Today Oculus VR offers up a candid response to Zenimax’s recent and very public claims that the maker of the Oculus Rift VR headset infringed upon its intellectual property. Plus, why Doom 3: BFG for the Oculus Rift was really cancelled.
Round 2 – Fight!
As we reported, software behemoth Zenimax Media recently laid claims at Oculus VR‘s door that the virtual reality start-up, its founder and CEO Palmer Luckey, and its CTO John Carmack had stolen elements of code and intellectual property for use with Oculus products. The claims were disputed immediately by Oculus VR at the time, but they’ve now issued a public statement that illustrates their defence in a pretty robust and candid fashion. The statement received by Road to VR is included in full below:
We are disappointed but not surprised by Zenimax’s actions and we will prove that all of its claims are false. In the meantime, we would like to clarify a few key points:
- There is not a line of Zenimax code or any of its technology in any Oculus products.
- John Carmack did not take any intellectual property from Zenimax.
- Zenimax has misstated the purposes and language of the Zenimax non-disclosure agreement that Palmer Luckey signed.
- A key reason that John permanently left Zenimax in August of 2013 was that Zenimax prevented John from working on VR, and stopped investing in VR games across the company.
- Zenimax canceled VR support for Doom 3 BFG when Oculus refused Zenimax’s demands for a non-dilutable equity stake in Oculus.
- Zenimax did not pursue claims against Oculus for IP or technology, Zenimax has never contributed any IP or technology to Oculus, and only after the Facebook deal was announced has Zenimax now made these claims through its lawyers.
- Despite the fact that the full source code for the Oculus SDK is available online (developer.oculusvr.com), Zenimax has never identified any ‘stolen’ code or technology.
It’s fairly clear Oculus are angered by the Zenimax’s statements. Furthermore, it’s hard to dispute Oculus’ counter-claims that the timing of Zenimax’s statement and threat of legal action is suspicious. After all, Oculus were recently acquired by social networking giant Facebook for $2 billion, which would certainly make any potential claims for compensation much more alluring to claimants.
The statement regarding Doom 3 BFG will be of keen interest to original backers of Oculus’ Kickstarter campaign. You may recall that those who pledged for reward tiers that included the original Developer Kit, were also promised a free copy of a VR enabled re-release of the acclaimed 2004 title by id Software (one of Zenimax’s subsidiaries). The game had been used prior to the Kickstarter by Carmack during makeshift demo sessions that helped launch the Oculus Rift into the public’s conciousness. Sometime after the Kickstarter campaign had concluded, backers received word that Oculus were replacing the offer of Doom 3 BFG with a Steam Store credit. No explanation was given at the time for the U-turn. The truth, which came out today in Oculus VR’s statement, turned out to be much different than we had imagined. Ostensibly, Zenimax demanded somewhat extortionate terms in order to allow Doom 3 BFG to be ‘packed in’ with backer’s developer kits. A move that Zenimax may well regret in years to come.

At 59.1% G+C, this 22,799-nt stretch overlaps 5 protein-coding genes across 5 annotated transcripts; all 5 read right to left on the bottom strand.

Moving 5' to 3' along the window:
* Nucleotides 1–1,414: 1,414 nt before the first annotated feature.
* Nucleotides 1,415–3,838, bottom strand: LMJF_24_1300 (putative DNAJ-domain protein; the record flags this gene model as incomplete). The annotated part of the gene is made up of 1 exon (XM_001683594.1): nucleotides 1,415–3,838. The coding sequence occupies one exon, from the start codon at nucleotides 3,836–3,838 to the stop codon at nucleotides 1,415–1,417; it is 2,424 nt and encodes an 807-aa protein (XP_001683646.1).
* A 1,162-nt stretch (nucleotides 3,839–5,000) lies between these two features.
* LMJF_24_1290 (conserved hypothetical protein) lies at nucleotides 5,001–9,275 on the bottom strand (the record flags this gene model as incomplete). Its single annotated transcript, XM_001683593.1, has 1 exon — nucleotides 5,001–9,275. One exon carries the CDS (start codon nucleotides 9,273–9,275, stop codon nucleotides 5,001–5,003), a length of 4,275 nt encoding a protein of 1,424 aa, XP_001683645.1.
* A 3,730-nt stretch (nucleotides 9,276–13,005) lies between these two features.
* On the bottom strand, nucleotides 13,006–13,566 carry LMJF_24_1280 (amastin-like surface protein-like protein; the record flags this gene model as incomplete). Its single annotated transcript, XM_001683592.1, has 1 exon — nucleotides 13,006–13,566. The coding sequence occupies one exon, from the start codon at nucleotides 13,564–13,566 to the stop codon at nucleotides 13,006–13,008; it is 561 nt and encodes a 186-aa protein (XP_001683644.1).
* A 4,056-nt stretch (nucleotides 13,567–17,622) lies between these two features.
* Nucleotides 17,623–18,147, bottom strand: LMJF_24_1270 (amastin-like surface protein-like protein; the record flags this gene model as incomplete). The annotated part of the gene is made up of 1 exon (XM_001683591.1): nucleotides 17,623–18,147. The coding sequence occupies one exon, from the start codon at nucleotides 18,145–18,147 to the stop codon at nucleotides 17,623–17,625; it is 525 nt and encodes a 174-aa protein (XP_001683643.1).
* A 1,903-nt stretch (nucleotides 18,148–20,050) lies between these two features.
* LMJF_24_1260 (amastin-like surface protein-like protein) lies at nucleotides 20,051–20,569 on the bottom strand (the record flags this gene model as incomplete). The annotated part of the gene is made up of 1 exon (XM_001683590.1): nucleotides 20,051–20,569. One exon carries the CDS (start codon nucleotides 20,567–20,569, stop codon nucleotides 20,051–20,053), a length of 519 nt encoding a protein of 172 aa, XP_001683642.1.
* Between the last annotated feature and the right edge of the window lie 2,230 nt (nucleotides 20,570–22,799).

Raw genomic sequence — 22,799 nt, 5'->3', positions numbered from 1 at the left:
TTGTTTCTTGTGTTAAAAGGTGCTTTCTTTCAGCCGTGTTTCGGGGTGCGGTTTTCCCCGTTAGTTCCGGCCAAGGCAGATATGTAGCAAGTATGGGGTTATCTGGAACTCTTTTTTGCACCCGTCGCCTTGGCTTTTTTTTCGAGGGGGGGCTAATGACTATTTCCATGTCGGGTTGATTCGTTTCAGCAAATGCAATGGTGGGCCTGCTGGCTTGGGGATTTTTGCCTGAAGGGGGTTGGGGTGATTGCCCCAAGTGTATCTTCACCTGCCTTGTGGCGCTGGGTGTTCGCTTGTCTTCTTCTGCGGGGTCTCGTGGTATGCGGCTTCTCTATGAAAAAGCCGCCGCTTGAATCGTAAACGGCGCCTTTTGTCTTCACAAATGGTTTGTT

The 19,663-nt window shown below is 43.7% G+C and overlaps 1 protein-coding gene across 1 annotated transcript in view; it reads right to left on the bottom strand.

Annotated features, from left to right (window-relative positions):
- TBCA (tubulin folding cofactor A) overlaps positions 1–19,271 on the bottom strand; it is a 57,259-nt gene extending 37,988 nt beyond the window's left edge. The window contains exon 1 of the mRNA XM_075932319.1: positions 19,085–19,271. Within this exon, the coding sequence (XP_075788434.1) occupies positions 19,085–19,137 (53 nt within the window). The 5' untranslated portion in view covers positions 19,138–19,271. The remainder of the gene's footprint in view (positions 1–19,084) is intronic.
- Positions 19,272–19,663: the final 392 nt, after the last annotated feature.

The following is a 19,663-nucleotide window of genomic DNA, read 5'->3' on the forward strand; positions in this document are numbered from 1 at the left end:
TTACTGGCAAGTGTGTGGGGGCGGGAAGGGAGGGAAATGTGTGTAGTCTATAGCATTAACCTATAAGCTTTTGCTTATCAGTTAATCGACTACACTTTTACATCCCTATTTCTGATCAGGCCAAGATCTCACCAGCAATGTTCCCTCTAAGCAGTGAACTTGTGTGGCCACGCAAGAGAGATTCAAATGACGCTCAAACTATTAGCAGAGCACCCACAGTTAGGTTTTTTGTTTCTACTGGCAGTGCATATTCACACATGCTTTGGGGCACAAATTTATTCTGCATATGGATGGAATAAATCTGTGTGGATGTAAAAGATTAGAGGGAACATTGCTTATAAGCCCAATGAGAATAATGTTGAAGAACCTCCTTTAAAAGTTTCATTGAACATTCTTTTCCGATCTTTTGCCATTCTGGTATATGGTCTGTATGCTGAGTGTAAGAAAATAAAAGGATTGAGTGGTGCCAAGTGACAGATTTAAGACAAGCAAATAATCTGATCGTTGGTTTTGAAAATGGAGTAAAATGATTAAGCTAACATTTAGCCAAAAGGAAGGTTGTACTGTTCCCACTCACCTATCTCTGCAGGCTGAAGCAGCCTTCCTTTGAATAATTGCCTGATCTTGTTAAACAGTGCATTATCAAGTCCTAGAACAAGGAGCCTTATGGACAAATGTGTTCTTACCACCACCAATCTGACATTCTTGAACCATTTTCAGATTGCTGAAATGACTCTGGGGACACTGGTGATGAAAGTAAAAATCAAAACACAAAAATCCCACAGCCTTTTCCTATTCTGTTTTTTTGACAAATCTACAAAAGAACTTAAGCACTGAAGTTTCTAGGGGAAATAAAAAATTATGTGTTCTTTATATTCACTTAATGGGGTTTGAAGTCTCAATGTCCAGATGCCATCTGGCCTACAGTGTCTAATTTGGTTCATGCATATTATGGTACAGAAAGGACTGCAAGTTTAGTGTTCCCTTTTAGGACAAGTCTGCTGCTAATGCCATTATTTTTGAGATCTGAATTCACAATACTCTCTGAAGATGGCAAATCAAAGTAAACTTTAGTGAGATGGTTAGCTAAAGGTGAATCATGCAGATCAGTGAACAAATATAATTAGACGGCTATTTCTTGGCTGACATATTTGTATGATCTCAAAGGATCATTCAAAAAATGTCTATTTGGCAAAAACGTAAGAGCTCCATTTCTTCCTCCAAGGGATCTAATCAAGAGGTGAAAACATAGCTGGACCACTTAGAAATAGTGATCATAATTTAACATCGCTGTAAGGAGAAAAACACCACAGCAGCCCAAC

So, both parties have set out their stalls but we’ve yet to learn precisely what, if anything, will come of these claims and counter-claims. No legal action is as yet under way (as far as we can tell), we seem to be very much at the ‘posturing’ stage. In either case, it’s clear that relations between Oculus and Zenimax are at an all time low; a situation that was plain to see when Oculus persuaded ex id founder John Carmack to join them in the position of Chief Technical Officer. At the time Zenimax’s public statements showed clear displeasure at the move. Zenimax acquired id Software back in 2009.
Of course, Zenimax (of which Bethesda Software is a subsidiary) are renowned publishers of some beloved game franchises. The potential fallout (pun intended) from this state of affairs is that franchises such as The Elder Scrolls and Fallout, titles that would surely make superb poster boys for the virtual reality revolution, may never see support for the Oculus Rift platform unless relations between the two firms are calmed. On that note, what now for the publicly pledged Oculus Rift support for Zenimax’s newest release, The Elder Scrolls Online?
We’ll keep a close eye on how the events in this affair unfold and bring them to you as soon as we can. In the mean time, what are your feeling on the action taken by Zenimax and in turn Oculus’ response? Let us know in the comments below.